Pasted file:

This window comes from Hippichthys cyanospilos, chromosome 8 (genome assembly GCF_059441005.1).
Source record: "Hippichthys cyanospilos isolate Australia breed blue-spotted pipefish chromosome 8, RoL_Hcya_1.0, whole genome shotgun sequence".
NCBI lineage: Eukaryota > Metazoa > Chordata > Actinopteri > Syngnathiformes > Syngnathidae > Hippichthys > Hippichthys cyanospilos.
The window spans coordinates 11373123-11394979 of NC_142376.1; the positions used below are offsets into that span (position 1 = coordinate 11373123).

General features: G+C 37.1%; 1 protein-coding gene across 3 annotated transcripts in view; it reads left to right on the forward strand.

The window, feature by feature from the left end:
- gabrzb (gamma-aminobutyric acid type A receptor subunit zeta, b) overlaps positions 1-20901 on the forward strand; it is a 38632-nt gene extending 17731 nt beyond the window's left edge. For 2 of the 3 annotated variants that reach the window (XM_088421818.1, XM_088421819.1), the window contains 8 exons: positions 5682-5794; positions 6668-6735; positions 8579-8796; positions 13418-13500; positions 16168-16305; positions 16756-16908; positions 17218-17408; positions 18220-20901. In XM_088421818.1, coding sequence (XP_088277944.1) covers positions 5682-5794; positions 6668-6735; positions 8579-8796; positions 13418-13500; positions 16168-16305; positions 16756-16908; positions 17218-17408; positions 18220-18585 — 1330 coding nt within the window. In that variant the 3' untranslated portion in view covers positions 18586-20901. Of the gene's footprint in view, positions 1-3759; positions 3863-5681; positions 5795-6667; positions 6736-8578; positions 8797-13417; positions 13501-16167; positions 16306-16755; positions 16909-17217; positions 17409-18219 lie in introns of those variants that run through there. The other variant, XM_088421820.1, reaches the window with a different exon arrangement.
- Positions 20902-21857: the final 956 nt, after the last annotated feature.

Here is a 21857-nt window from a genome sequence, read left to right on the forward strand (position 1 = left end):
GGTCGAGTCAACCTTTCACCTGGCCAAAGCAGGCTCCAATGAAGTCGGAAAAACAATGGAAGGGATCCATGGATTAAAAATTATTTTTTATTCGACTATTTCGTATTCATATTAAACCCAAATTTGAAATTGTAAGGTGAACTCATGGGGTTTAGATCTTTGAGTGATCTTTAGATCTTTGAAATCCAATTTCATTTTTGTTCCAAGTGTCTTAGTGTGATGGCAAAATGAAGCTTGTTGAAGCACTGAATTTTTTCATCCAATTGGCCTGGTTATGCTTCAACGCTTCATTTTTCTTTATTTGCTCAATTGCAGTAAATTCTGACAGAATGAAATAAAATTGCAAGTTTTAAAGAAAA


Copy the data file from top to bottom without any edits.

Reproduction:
This window comes from Hippichthys cyanospilos, chromosome 8 (genome assembly GCF_059441005.1).
Source record: "Hippichthys cyanospilos isolate Australia breed blue-spotted pipefish chromosome 8, RoL_Hcya_1.0, whole genome shotgun sequence".
NCBI lineage: Eukaryota > Metazoa > Chordata > Actinopteri > Syngnathiformes > Syngnathidae > Hippichthys > Hippichthys cyanospilos.
The window spans coordinates 11373123-11394979 of NC_142376.1; the positions used below are offsets into that span (position 1 = coordinate 11373123).

General features: G+C 37.1%; 1 protein-coding gene across 3 annotated transcripts in view; it reads left to right on the forward strand.

The window, feature by feature from the left end:
- gabrzb (gamma-aminobutyric acid type A receptor subunit zeta, b) overlaps positions 1-20901 on the forward strand; it is a 38632-nt gene extending 17731 nt beyond the window's left edge. For 2 of the 3 annotated variants that reach the window (XM_088421818.1, XM_088421819.1), the window contains 8 exons: positions 5682-5794; positions 6668-6735; positions 8579-8796; positions 13418-13500; positions 16168-16305; positions 16756-16908; positions 17218-17408; positions 18220-20901. In XM_088421818.1, coding sequence (XP_088277944.1) covers positions 5682-5794; positions 6668-6735; positions 8579-8796; positions 13418-13500; positions 16168-16305; positions 16756-16908; positions 17218-17408; positions 18220-18585 — 1330 coding nt within the window. In that variant the 3' untranslated portion in view covers positions 18586-20901. Of the gene's footprint in view, positions 1-3759; positions 3863-5681; positions 5795-6667; positions 6736-8578; positions 8797-13417; positions 13501-16167; positions 16306-16755; positions 16909-17217; positions 17409-18219 lie in introns of those variants that run through there. The other variant, XM_088421820.1, reaches the window with a different exon arrangement.
- Positions 20902-21857: the final 956 nt, after the last annotated feature.

Here is a 21857-nt window from a genome sequence, read left to right on the forward strand (position 1 = left end):
GGTCGAGTCAACCTTTCACCTGGCCAAAGCAGGCTCCAATGAAGTCGGAAAAACAATGGAAGGGATCCATGGATTAAAAATTATTTTTTATTCGACTATTTCGTATTCATATTAAACCCAAATTTGAAATTGTAAGGTGAACTCATGGGGTTTAGATCTTTGAGTGATCTTTAGATCTTTGAAATCCAATTTCATTTTTGTTCCAAGTGTCTTAGTGTGATGGCAAAATGAAGCTTGTTGAAGCACTGAATTTTTTCATCCAATTGGCCTGGTTATGCTTCAACGCTTCATTTTTCTTTATTTGCTCAATTGCAGTAAATTCTGACAGAATGAAATAAAATTGCAAGTTTTAAAGAAAA